7 Forgotten Foods Found on Old Restaurant Menus


As our tastes have changed, and so have menu offerings across North America. Here's a sampling of meals that you rarely—if ever—see dished out at today's luncheons or dinners.


We've eaten cake, ice cream, and chocolates, but few modern diners are likely to have savored farina souffle—a puffy dessert made from the same milled cereal grain that Cream of Wheat is made from—at an upscale establishment. However, on September 16, 1891, it was standard fare at the Windsor Hotel in Montreal.


In addition to beef, goose, duck, and turkey, meat lovers could have savored boiled ox-tongue with sauce piquante if they visited the Howard House in Malone, New York on December 25, 1899. Options for vegetarians included puree of chestnut with raw tomatoes or asparagus tips on toast. Both parties, however, would have likely enjoyed traditional English Apple Charlotte—a crust of buttered bread slices filled with caramelized apples.


"Chow Chow" is a pickled vegetable relish that is today considered to be a regional delicacy in the South. However, it was once a staple on restaurant menus across America. In 1901, it was enjoyed by patrons of the Pan-American Exhibition in Buffalo (the same exhibition where President William McKinley was assassinated).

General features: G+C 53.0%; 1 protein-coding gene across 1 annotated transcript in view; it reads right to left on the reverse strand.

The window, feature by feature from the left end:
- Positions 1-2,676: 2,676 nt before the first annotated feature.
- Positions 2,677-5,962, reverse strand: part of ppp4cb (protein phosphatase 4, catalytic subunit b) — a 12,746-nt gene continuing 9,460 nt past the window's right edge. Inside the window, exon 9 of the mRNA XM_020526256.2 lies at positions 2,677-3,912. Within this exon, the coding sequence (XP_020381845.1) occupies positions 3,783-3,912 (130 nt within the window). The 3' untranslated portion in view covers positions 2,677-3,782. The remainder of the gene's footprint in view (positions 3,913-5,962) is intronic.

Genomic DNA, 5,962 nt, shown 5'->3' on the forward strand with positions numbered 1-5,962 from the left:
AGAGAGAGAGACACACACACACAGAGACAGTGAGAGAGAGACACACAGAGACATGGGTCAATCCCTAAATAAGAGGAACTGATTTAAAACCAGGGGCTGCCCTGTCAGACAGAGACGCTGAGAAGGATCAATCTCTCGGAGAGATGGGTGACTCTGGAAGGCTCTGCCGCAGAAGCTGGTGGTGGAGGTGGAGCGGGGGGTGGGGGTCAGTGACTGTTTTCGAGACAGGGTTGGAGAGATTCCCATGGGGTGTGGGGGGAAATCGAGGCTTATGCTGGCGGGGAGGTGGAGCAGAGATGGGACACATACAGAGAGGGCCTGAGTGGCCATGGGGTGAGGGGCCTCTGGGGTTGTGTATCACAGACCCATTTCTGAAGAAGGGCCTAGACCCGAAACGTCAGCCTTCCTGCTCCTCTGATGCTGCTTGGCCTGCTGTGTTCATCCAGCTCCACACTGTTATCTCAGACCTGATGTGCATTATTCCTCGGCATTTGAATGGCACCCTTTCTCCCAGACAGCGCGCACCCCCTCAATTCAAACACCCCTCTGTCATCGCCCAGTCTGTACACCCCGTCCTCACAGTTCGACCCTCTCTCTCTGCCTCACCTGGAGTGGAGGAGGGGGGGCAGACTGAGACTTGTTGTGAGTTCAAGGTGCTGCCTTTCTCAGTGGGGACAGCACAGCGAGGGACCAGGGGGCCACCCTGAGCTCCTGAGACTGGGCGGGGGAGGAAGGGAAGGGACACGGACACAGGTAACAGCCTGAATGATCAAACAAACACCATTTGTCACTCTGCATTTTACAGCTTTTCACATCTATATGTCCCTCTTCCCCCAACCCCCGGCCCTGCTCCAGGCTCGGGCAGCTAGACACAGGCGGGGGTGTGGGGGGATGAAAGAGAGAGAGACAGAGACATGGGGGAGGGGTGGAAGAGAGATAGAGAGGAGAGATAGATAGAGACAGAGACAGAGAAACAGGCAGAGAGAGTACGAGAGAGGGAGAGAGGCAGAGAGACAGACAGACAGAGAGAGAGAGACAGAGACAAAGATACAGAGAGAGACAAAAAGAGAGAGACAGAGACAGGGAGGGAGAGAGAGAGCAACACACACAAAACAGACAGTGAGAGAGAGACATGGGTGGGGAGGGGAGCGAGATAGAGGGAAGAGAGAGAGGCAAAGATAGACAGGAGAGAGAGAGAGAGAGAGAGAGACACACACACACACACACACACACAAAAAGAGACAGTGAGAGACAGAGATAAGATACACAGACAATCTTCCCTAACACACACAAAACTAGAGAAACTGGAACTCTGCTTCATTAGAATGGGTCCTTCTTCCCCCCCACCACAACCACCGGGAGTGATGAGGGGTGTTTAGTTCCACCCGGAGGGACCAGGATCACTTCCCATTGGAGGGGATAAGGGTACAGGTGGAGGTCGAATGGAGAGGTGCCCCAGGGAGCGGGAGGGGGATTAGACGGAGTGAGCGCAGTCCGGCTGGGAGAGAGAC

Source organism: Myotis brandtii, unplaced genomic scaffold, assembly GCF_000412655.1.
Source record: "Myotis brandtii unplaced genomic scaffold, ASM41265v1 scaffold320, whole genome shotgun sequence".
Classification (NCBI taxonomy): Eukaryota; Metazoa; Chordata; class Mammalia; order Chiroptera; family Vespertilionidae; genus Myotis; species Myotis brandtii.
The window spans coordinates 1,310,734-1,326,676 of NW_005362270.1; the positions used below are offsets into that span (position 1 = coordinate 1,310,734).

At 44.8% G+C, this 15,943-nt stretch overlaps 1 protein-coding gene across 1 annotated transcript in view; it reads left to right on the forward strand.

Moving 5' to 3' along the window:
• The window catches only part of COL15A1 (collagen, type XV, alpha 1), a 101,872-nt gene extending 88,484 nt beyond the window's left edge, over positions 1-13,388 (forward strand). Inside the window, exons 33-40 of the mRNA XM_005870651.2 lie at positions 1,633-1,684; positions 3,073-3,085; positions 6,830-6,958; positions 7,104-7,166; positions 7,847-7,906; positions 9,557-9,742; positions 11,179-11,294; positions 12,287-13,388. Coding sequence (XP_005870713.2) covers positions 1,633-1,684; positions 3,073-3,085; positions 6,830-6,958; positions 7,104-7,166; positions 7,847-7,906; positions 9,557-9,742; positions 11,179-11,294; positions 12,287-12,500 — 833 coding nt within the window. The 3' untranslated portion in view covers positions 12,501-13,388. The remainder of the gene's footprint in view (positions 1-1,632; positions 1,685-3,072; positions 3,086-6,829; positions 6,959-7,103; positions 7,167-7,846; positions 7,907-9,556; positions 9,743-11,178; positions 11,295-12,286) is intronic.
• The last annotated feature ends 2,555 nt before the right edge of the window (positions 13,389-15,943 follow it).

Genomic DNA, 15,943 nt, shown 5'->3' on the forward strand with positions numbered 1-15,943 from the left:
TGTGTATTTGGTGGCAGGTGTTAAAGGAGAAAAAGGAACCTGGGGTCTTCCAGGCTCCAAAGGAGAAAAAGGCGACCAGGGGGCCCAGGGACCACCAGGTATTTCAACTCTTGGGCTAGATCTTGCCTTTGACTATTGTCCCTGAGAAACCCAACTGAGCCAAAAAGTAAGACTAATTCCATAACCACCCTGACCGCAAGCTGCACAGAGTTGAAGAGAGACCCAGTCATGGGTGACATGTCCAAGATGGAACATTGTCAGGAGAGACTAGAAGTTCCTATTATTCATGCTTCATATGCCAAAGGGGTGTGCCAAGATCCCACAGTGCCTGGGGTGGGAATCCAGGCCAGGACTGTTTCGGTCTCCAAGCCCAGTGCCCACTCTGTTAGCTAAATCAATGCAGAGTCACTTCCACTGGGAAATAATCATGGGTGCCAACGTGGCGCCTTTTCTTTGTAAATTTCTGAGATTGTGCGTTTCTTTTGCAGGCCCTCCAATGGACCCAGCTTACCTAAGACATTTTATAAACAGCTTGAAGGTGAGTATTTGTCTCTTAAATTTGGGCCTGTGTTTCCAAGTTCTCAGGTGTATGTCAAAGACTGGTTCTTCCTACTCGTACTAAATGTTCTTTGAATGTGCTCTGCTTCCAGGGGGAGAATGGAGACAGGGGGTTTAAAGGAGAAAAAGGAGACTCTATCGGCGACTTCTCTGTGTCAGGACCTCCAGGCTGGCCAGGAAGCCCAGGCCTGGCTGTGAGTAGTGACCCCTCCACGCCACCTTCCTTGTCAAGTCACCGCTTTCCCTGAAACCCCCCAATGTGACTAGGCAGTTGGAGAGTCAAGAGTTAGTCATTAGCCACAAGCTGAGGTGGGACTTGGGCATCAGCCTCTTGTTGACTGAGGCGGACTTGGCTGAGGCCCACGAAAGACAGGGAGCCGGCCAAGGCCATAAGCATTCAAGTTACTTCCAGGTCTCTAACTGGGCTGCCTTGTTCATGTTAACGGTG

Somewhere between a sauté and a stew, a fricassee of calf's feet would have consisted of, well, calf's feet, simmered in a thick white wine sauce. It was served to voyagers on the R.M.S. Lusitania on September 18, 1913, less than two years before the ship was torpedoed by a German U-boat in WWI.


Turtle was once a popular meat used in stews. If restaurants were short on the reptile or couldn't afford it, they would serve mock turtle soups, which were filled with other types of meat. Mock turtle soup was dished out at the Hotel William Penn on February 23, 1939.


At the Hotel Rellim in Pass-A-Grille Beach, Florida, you could have celebrated New Year's Eve in 1944 with broiled calves' liver and bacon, hot essence of tomato, and a large fruit-and-nut-filled cake called a Lord Baltimore Cake.


The Culinary Institute of America doesn't prepare just any old fowl recipe. At the 175th Meeting of the Wine and Food Society on April 14, 1969, they served a roast peacock. According to one 1950s recipe, peacock can be cooked like turkey, although its dry flesh requires lots of basting with butter.

America’s 10 Most Hated Easter Candies

Peeps are all out of cluck when it comes to confectionery popularity contests.
Peeps are all out of cluck when it comes to confectionery popularity contests.
William Thomas Cain/Getty Images

Whether you celebrate Easter as a religious holiday or not, it’s an opportune time to welcome the sunny, flora-filled season of spring with a basket or two of your favorite candy. And when it comes to deciding which Easter-themed confections belong in that basket, people have pretty strong opinions.